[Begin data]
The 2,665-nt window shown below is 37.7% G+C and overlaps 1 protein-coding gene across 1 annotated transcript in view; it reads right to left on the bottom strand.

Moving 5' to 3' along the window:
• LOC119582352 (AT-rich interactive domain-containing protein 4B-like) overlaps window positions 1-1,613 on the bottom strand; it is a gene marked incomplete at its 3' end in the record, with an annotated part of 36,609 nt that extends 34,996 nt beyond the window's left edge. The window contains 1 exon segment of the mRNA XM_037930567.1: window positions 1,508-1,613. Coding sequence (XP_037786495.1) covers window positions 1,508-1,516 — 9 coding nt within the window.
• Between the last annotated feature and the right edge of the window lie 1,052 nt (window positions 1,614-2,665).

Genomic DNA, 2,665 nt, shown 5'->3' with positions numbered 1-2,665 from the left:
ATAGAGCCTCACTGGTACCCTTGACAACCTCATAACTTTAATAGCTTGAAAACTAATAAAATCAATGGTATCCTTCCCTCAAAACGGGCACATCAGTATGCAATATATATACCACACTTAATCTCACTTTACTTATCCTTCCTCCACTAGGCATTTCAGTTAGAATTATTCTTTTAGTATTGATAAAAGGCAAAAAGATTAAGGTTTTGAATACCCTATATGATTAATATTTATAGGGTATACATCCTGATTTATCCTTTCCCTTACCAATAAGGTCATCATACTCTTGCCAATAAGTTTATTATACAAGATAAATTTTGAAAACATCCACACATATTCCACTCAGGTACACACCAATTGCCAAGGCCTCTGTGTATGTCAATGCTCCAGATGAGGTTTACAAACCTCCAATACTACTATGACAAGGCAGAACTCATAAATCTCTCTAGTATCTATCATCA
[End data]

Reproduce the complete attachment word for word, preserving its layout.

The 2,665-nt window shown below is 37.7% G+C and overlaps 1 protein-coding gene across 1 annotated transcript in view; it reads right to left on the bottom strand.

Moving 5' to 3' along the window:
• LOC119582352 (AT-rich interactive domain-containing protein 4B-like) overlaps window positions 1-1,613 on the bottom strand; it is a gene marked incomplete at its 3' end in the record, with an annotated part of 36,609 nt that extends 34,996 nt beyond the window's left edge. The window contains 1 exon segment of the mRNA XM_037930567.1: window positions 1,508-1,613. Coding sequence (XP_037786495.1) covers window positions 1,508-1,516 — 9 coding nt within the window.
• Between the last annotated feature and the right edge of the window lie 1,052 nt (window positions 1,614-2,665).

Genomic DNA, 2,665 nt, shown 5'->3' with positions numbered 1-2,665 from the left:
ATAGAGCCTCACTGGTACCCTTGACAACCTCATAACTTTAATAGCTTGAAAACTAATAAAATCAATGGTATCCTTCCCTCAAAACGGGCACATCAGTATGCAATATATATACCACACTTAATCTCACTTTACTTATCCTTCCTCCACTAGGCATTTCAGTTAGAATTATTCTTTTAGTATTGATAAAAGGCAAAAAGATTAAGGTTTTGAATACCCTATATGATTAATATTTATAGGGTATACATCCTGATTTATCCTTTCCCTTACCAATAAGGTCATCATACTCTTGCCAATAAGTTTATTATACAAGATAAATTTTGAAAACATCCACACATATTCCACTCAGGTACACACCAATTGCCAAGGCCTCTGTGTATGTCAATGCTCCAGATGAGGTTTACAAACCTCCAATACTACTATGACAAGGCAGAACTCATAAATCTCTCTAGTATCTATCATCA